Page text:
Theresa May delivers Brexit speech in Florence

Posted in UK and EU legal framework WTO and international trade

Theresa May has delivered an important speech on Brexit. Following limited progress in the initial rounds of negotiations, the Prime Minister’s speech marks an attempt to try to break the deadlock in negotiations between the UK and the EU.

In advance of the speech, it was reported in the press that the UK would offer to pay €20 billion to secure an implementation period for up to two years.  Although no figure was eventually referred to by the Prime Minister, she sought to reassure EU Member States that the UK would honour commitments it had made during its period of membership: net contributors to the EU budget would not have to pay more and net recipients would not receive less over the current budget plan. In addition, the Prime Minister confirmed that during any implementation period, the UK would effectively  remain within the Single Market and Customs Union. Freedom of movement would also continue, albeit with a registration system for new arrivals. 

As regards the future economic relationship, the Prime Minister suggested that neither the EEA model nor the Canadian model would be appropriate for the UK or the EU but instead sought a more creative and ambitious bespoke economic partnership, although little by way of detail was provided as to what this would look like.

Interestingly, the speech touched on the possibility of future regulatory divergence. The Prime Minister noted that the EU and UK are starting from a unique position of equivalence and commented that there are areas where areas where the UK would be willing to maintain uniformity. However  the Prime Minister rejected the notion that disputes could be resolved by either the CJEU or the UK courts – a new method of dispute resolution would need to be found. In other areas, she stated that the UK would have separate objectives which would inevitably lead to divergence in standards or enforcement mechanisms. Little clue was given as to which areas or industries fall into which category and businesses will be eager for greater detail on this issue. The Prime Minister did, however, emphasise the importance of business to the UK, highlighting strengths including a legal system respected around the world; a keen openness to foreign investment; and enthusiasm for innovation; [and] an ease of doing business.

Ultimately,  the Prime Minister emphasised that a successful deal would be in the interests of the both the UK and the EU, suggesting that both sides shared a responsibility for the change to proceed smoothly and sensibly. As in the UK’s Article 50 letter, repeated reference was made to continued cooperation on security issues once the UK left the EU.  The Prime Minister stated that the UK was committed to maintaining Europe’s security and indeed proposed a new security agreement, although what precisely this would entail was unclear.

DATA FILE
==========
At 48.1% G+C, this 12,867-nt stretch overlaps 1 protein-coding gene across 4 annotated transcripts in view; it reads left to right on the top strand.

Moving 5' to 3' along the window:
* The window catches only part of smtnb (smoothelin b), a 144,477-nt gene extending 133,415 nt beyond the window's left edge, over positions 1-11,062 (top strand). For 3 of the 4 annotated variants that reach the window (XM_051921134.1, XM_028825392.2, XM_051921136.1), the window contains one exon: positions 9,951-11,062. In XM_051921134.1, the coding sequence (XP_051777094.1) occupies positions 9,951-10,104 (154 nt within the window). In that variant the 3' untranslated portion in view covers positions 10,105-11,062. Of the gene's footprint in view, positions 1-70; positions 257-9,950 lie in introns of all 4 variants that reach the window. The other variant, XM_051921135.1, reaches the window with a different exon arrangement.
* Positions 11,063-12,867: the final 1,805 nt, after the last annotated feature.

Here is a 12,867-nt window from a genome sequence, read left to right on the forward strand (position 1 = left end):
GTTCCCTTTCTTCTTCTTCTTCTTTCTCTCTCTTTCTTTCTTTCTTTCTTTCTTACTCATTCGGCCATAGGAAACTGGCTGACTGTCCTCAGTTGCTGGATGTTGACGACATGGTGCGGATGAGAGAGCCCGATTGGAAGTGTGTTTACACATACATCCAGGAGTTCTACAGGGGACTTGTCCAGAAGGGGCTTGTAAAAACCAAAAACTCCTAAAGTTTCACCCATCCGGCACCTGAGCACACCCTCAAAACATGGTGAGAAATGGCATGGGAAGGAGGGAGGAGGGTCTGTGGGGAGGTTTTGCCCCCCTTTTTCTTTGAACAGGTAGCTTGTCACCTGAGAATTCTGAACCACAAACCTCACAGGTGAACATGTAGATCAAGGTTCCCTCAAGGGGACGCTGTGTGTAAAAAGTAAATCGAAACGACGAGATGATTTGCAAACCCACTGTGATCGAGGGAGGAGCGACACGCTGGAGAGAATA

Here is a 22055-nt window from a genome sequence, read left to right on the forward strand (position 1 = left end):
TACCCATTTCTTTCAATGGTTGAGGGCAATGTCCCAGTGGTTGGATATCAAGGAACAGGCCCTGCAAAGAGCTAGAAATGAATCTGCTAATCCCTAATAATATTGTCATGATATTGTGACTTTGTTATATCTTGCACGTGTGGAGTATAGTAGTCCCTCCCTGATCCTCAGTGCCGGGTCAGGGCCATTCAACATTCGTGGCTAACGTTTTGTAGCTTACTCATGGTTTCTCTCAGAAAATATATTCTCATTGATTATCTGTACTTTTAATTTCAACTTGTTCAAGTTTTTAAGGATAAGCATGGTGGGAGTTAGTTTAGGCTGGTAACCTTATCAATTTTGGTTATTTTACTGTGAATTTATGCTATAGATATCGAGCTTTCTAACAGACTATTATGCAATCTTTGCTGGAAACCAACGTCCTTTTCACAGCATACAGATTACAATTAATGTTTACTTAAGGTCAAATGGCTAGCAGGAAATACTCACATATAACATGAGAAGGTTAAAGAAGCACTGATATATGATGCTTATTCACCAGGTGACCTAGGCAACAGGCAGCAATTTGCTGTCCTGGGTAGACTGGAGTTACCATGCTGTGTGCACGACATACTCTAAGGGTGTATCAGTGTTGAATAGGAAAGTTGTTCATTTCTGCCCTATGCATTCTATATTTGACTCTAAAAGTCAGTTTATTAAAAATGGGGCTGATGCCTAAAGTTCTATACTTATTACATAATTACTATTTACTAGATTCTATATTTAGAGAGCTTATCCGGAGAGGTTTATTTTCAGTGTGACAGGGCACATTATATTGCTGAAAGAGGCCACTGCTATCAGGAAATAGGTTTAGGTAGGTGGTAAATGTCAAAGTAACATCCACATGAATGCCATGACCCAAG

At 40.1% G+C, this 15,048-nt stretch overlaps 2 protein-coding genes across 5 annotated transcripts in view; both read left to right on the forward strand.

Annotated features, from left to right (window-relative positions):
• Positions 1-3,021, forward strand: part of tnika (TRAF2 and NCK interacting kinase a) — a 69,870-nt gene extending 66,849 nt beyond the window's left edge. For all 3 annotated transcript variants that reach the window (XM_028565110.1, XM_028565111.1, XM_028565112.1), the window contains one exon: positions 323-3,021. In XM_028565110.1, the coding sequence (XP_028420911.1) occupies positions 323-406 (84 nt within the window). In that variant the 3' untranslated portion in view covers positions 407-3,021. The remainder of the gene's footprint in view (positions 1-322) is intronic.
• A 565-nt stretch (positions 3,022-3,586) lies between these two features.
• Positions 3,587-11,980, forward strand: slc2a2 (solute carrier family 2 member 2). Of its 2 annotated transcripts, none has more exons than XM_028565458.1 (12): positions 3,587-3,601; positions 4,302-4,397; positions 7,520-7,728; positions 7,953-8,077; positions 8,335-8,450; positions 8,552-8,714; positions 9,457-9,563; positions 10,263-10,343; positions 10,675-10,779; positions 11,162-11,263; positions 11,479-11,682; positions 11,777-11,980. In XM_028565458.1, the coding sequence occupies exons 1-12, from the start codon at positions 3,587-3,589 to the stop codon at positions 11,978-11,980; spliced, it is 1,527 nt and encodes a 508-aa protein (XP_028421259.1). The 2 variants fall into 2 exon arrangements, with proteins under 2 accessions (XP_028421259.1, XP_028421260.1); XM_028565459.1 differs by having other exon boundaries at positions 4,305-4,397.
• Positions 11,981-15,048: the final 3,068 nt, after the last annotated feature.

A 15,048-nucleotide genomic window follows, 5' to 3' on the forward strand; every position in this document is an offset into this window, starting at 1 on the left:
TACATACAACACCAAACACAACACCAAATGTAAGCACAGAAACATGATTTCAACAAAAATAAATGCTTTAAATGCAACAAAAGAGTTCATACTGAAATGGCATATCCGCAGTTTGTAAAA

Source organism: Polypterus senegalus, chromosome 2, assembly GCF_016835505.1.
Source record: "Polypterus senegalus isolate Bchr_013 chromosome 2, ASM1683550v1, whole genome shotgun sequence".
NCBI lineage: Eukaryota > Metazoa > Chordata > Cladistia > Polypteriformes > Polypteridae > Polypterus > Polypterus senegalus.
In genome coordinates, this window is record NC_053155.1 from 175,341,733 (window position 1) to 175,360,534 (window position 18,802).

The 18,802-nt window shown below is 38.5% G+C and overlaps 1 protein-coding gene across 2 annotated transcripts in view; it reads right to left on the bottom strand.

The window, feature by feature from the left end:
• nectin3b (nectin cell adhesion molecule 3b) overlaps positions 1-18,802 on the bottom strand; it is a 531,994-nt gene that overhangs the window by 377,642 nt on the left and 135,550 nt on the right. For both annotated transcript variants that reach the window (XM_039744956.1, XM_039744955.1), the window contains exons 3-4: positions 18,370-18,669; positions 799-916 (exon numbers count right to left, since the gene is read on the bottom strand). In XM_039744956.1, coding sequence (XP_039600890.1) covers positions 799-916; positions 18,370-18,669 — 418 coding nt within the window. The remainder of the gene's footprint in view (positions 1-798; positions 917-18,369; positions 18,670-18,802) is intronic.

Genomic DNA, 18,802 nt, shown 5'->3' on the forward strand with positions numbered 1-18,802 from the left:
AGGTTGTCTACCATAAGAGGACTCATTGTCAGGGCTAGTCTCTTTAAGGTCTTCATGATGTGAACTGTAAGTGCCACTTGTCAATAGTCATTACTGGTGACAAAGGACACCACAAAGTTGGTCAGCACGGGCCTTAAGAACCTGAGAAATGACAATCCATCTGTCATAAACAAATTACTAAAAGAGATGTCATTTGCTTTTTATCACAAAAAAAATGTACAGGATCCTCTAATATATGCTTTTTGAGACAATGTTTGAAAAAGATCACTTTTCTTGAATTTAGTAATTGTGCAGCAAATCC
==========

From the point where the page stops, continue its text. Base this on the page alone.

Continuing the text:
Although the Prime Minister reiterated the aspiration to have a deep and special partnership between the UK and the EU in the future, the immediate objective of the speech will be to break the deadlock in the current negotiations in an effort to avoid a cliff edge in 2019. Since Article 50 was triggered, the UK has been keen to make progress on a future free trade agreement alongside talks about the terms of the UK’s departure, the EU has been clear that trade talks can only commence once sufficient progress is in relation to the UK’s withdrawal as set out in our previous blog post. This position has been reaffirmed by the EU in the initials rounds of negotiations.

Indeed, the day earlier, Michael Barnier suggested that there remained major uncertainty on each of the key issues of the first phase. Moreover, he noted that that time in which a deal was rapidly diminishing. Insofar as six months have elapsed since the UK’s Article 50 notification, only a year remained given that 6 months will be necessary to allow for ratification before 29 March 2019. He also made clear that there would be no transition period if no deal could be reached and that any transition period would require existing Union regulatory, budgetary, supervisory, judiciary and enforcement instruments and structures to apply.

Immediately following the Prime Minister’s speech, Michel Barnier described the speech as ‘constructive’ but indicated that its aspirations must be translated into negotiating positions to make meaningful progress. The fourth round of talks get underway shortly and businesses will be keen to see greater progress between the parties. 

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